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Bo (ABRP)

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  1. Bo (ABRP)

    ABRP 3.5.1 Release Notes

    ABRP 3.5 - Better Driving Mode and Offline Web App Today we have released ABRP 3.5.1 with a lot of improvements, as usual. Major focus of this release is to improve the experience in driving mode and offline/limited connectivity support The mission of A Better Routeplanner is about meeting two needs Planning, preparing, estimating the time, and generally dreaming of future trips, at home or on the road in your favorite browser Driving and getting feedback on how it goes, how your compare to the plan, ensuring that you will safely make it to the next charger - or replan if needed The ABRP driving mode addresses the second point above by providing real-time status based on your position compared to the plan, with optional car real-time car status based on optional MyTesla login (for Tesla owners) or OBD data (for some EVs). Web App with Offline Support ABRP is now supporting Chrome's and Safari's ability to allow a web app to work offline (a.k.a "PWA" - progressive web app). This means that ABRP will continue to display your latest plan and map even offline and even if you do not use it for a while. In Android and Chrome, you will be asked to "Add ABRP to the home screen", which means it will appear like any app in your app drawer. The same thing can be done by adding it to your home screen in Safari. This also means that ABRP works in full screen! The offline support does not include planning new routes, though, as this requires help from our servers! Let us know if there is more offline functionality you would like to have. Map-less Mode In ABRP 3.5 we introduce map-less full screen mode for those of us who know the way anyway, or use a second navigation system such as Waze in parallel to ABRP. The map-less driving mode is also lighter on the browser, which makes it more enjoyable in e.g. the Tesla browser. You can switch back and forth between the normal map mode and map-less any time you want by clicking the map icon: You can also click the "frame" button on top of the driving display while driving: Have fun planning and driving! Give us your feedback on the ABRP forums or on Twitter @Routebetter!
  2. Bo (ABRP)

    Alpha Feedback - BMW i3

    It took far too long, but now we have the 120 Ah models in ABRP too.
  3. Bo (ABRP)

    ABRP for charging monitoring

    Yes, we could definitively do this - all technical functionality is there. I'll add it to our TODO feature list!
  4. Bo (ABRP)

    More data in overview grid

    If you click the small settings icon next to the starting point input field, you will get a window where you can enter a departure time. This will show the calendar times of arrival and departure for all stops. Does that solve your problem?
  5. Bo (ABRP)

    ABRP for charging monitoring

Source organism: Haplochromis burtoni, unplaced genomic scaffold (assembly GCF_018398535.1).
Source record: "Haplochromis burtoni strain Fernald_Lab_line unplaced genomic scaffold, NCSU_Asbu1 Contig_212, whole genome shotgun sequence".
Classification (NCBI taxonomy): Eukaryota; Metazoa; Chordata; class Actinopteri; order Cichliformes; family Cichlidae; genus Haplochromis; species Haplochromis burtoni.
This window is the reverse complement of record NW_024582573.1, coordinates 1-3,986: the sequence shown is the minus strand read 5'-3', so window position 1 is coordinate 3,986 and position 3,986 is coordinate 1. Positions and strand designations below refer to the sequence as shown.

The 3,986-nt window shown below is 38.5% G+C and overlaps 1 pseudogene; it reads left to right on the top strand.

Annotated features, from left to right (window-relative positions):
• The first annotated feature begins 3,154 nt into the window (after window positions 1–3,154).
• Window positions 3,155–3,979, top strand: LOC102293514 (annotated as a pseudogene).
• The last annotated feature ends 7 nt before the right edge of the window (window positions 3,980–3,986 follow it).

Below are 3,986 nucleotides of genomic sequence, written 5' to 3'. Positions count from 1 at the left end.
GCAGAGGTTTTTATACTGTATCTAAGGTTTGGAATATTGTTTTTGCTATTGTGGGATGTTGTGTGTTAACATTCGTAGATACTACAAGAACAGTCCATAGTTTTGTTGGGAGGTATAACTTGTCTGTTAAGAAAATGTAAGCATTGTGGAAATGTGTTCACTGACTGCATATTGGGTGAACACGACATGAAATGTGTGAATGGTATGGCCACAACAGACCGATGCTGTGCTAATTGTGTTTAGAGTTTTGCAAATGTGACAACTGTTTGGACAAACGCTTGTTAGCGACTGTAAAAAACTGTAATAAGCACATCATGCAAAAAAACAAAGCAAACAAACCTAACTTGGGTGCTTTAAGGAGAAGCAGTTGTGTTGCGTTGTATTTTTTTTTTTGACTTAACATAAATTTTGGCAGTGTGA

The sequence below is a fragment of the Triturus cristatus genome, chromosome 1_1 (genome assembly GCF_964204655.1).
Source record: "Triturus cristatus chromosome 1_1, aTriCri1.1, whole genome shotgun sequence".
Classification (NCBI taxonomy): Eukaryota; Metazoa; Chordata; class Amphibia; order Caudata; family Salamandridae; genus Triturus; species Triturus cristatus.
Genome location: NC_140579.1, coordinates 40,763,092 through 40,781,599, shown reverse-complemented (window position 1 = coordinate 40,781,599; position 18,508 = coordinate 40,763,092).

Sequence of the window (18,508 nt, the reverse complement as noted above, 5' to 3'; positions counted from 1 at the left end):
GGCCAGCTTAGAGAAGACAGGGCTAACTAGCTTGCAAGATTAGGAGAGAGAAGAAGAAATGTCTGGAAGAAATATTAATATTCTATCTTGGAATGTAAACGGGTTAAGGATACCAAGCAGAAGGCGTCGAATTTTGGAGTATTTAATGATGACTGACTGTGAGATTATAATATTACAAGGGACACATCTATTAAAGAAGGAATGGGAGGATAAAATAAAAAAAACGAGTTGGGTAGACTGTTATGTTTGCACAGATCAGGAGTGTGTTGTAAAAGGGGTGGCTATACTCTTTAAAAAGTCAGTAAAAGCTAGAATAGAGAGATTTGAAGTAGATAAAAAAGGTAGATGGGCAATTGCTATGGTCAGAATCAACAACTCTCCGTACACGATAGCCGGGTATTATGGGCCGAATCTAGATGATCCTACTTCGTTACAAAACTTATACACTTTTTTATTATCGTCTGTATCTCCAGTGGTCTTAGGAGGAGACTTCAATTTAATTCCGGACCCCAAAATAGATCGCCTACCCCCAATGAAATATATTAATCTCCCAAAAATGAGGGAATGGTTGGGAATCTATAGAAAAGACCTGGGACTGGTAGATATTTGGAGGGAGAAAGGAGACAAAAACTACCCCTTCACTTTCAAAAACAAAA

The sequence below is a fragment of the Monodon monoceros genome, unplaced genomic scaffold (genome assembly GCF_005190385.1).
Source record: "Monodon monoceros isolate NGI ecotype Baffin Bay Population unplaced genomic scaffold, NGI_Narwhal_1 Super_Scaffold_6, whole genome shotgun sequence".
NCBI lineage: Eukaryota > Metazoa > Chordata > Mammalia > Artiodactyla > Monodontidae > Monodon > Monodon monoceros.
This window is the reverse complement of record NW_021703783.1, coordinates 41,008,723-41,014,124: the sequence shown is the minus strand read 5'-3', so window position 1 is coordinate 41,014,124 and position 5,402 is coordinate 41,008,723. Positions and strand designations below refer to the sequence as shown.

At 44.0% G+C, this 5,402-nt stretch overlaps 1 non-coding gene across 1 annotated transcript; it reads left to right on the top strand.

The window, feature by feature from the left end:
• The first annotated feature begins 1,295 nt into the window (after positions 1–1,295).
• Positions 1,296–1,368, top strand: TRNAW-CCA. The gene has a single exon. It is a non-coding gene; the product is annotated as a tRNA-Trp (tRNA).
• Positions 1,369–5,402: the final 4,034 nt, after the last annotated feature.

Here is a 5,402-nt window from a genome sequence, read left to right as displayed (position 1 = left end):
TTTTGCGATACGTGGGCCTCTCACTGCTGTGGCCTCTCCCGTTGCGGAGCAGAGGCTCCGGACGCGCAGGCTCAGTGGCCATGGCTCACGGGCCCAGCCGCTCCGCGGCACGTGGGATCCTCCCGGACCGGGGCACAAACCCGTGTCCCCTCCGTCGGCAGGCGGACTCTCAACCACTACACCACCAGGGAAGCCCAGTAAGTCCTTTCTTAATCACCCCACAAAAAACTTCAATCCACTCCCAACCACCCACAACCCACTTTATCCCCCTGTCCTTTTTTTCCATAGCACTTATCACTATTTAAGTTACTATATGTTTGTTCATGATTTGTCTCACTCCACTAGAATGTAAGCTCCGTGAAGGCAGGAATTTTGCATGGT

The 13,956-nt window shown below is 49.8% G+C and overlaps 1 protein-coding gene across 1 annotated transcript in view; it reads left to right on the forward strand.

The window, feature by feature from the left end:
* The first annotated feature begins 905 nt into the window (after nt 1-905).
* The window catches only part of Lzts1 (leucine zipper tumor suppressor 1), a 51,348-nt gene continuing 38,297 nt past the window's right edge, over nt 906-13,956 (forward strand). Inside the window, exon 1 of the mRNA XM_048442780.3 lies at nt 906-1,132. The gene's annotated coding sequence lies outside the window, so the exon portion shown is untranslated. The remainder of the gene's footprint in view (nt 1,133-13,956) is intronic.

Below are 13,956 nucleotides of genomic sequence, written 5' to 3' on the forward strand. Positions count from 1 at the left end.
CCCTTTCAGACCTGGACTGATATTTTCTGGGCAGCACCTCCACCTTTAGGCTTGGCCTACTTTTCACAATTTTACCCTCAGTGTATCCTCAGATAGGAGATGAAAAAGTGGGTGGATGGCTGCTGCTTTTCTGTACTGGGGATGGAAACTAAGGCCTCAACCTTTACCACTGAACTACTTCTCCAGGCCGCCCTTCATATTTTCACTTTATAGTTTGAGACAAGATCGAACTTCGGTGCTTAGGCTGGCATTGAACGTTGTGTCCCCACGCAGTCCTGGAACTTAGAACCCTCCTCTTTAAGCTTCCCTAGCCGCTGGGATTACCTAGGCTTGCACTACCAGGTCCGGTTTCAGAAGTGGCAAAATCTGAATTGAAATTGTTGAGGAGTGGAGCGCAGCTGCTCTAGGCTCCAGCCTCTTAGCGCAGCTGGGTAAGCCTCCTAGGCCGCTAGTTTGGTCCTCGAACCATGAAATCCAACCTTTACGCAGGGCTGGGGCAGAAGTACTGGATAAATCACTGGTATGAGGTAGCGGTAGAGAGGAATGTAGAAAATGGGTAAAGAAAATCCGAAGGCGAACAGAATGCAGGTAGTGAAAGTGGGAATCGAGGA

Ah, I see. So basically you'd want a popup or something saying "Charging almost done?"
  6. Bo (ABRP)

    Tesla Battery Charging Data from 801 Cars

    Different batteries have different characteristics when it comes to charging; this goes for the various Tesla battery models too. Through the ABRP data collection by generous users, we have quite a lot of real-world data to base our models for use in the route planning, and in this post we give you some insight into the data. The data here is based on 4600 Supercharging sessions from 801 Tesla Vehicles! First of all, the battery model of a Tesla is not completely clear from the model name. An almost complete list of Tesla batteries includes: BT37: The 75 kWh battery in a Model 3 Long Range BT60: The old S60 60 kWh battery BT70: The old S70 70 kWh battery BT85: The classic “85” kWh battery in a Model S85 BTX4: The 90 kWh battery in S90 and X90 BTX5: The 75 kWh battery in S75 and X75 BTX6: The top-of-the-line battery 100 kWh in S100 and X100 BTX7: A rare 85 kWh battery, where we have almost no data BTX8: An 85 kWh battery found in some rare S75 and X75 Model 3 LR – BT37 First out is the Model 3 Long Range battery. There is a limited amount of data in ABRP’s database – only 38 charging sessions from 13 cars – so please contribute! The blue dots are measured data points and the red dashed line is the present ABRP charging power model. The estimated battery capacity from the contributing cars is 72.8 kWh Model S85 – BT85 Second, the classic S85 battery, which is known for not really being 85 kWh. There is plenty of data here, and as you can see it is charging at very high speed all the way from 0% SoC, but tapers off relatively early. The estimated battery capacity from the contributing cars is 73.4 kWh. That’s why I wrote “85”. It has basically the same capacity as an S/X75. Model S70 – BT70 The older S70(d) battery is similar to the BT85, but smaller. From data, the estimated usable capacity is 65.7 kWh. Model S/X90 – BTX4 The S/X90 battery, is like the “85 kWh” battery also not really living up to its name. The estimated capacity from the data is 79.8 kWh. It differs from the BT85 in that it charges slower at really low SoC (below 10%) but it compensates by charging a lot faster at higher SoC. Charging at BTX4 battery from 10 kWh to 50 kWh takes 23 minutes. The same charge (in absolute energy, not %) takes 27 minutes in a BT85. Model S/X75 – BTX5 The “new” 75 kWh battery, sometimes software limited to 60 kWh in a S/X60 has an estimated capacity of 71.6 kWh. The charging curve is similar to the BTX4 and BTX6 batteries, but in absolute power lower due to the smaller capacity. Charging from 10 kWh to 50 kWh takes 27 minutes. Model S/X100 – BTX6 The (so far) largest Tesla battery is a real beast. The charging is, in a large SoC region, limited by the 120 kW power output of most superchargers. 20 minutes to charge from 10 kWh to 50 kWh. As you can see from the data points below, owners tend not to ever go much below 10% SoC, and there is a reason – they have so much capacity. 95.7 kWh according to the ABRP data Model S/X75 Unicorn – BTX8 There are a couple of odd Model S and X 75 with an 85 kWh battery, software limited. It is rumored that they have been fitted with left over BT85 batteries, but the charging curves do not look exactly the same. Anyhow, the result is a battery pack with a lot of extra margin and really fast charging. Lucky owners – 14 of them contribute data to ABRP! TL;DR Battery Code Tesla Model Estimated Usable Capacity 10 kWh -> 50 kWh charge time BT37 3 Long Range 72.8 kWh 23 min BT60 S60 56.3 kWh 42 min BT70 S70 65.7 kWh 33 min BT85 S85 73.4 kWh 27 min BTX4 S/X90 79.8 kWh 23 min BTX5 S/X75 71.6 kWh 27 min BTX6 S/X100 95.7 kWh 20 min BTX8 Rare S/X75 25 min